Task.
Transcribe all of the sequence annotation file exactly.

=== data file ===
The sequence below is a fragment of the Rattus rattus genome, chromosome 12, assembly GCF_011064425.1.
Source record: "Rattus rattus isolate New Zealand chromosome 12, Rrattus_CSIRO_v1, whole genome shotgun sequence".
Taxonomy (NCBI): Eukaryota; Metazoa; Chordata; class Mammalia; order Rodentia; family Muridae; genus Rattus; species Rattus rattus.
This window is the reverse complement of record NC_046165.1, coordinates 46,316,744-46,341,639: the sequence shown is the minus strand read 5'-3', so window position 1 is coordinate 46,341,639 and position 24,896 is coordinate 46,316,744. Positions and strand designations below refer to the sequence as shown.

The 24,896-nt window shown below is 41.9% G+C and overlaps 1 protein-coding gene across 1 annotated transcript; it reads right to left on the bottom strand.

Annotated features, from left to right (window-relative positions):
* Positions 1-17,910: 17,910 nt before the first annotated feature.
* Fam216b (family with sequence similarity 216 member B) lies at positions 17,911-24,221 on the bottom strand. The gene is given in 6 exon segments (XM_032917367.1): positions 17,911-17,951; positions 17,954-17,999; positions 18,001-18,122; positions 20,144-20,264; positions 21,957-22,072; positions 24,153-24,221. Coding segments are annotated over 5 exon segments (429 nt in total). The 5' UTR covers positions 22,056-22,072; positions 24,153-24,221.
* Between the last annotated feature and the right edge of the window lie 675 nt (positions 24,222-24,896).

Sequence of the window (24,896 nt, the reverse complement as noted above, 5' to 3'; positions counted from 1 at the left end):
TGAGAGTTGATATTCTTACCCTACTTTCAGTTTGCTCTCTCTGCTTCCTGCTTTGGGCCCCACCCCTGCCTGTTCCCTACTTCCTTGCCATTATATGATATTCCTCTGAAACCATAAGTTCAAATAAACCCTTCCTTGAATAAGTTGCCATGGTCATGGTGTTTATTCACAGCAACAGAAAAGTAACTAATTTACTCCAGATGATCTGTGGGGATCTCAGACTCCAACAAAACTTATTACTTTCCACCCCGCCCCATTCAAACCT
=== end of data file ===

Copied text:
The sequence below is a fragment of the Rattus rattus genome, chromosome 12, assembly GCF_011064425.1.
Source record: "Rattus rattus isolate New Zealand chromosome 12, Rrattus_CSIRO_v1, whole genome shotgun sequence".
Taxonomy (NCBI): Eukaryota; Metazoa; Chordata; class Mammalia; order Rodentia; family Muridae; genus Rattus; species Rattus rattus.
This window is the reverse complement of record NC_046165.1, coordinates 46,316,744-46,341,639: the sequence shown is the minus strand read 5'-3', so window position 1 is coordinate 46,341,639 and position 24,896 is coordinate 46,316,744. Positions and strand designations below refer to the sequence as shown.

The 24,896-nt window shown below is 41.9% G+C and overlaps 1 protein-coding gene across 1 annotated transcript; it reads right to left on the bottom strand.

Annotated features, from left to right (window-relative positions):
* Positions 1-17,910: 17,910 nt before the first annotated feature.
* Fam216b (family with sequence similarity 216 member B) lies at positions 17,911-24,221 on the bottom strand. The gene is given in 6 exon segments (XM_032917367.1): positions 17,911-17,951; positions 17,954-17,999; positions 18,001-18,122; positions 20,144-20,264; positions 21,957-22,072; positions 24,153-24,221. Coding segments are annotated over 5 exon segments (429 nt in total). The 5' UTR covers positions 22,056-22,072; positions 24,153-24,221.
* Between the last annotated feature and the right edge of the window lie 675 nt (positions 24,222-24,896).

Sequence of the window (24,896 nt, the reverse complement as noted above, 5' to 3'; positions counted from 1 at the left end):
TGAGAGTTGATATTCTTACCCTACTTTCAGTTTGCTCTCTCTGCTTCCTGCTTTGGGCCCCACCCCTGCCTGTTCCCTACTTCCTTGCCATTATATGATATTCCTCTGAAACCATAAGTTCAAATAAACCCTTCCTTGAATAAGTTGCCATGGTCATGGTGTTTATTCACAGCAACAGAAAAGTAACTAATTTACTCCAGATGATCTGTGGGGATCTCAGACTCCAACAAAACTTATTACTTTCCACCCCGCCCCATTCAAACCT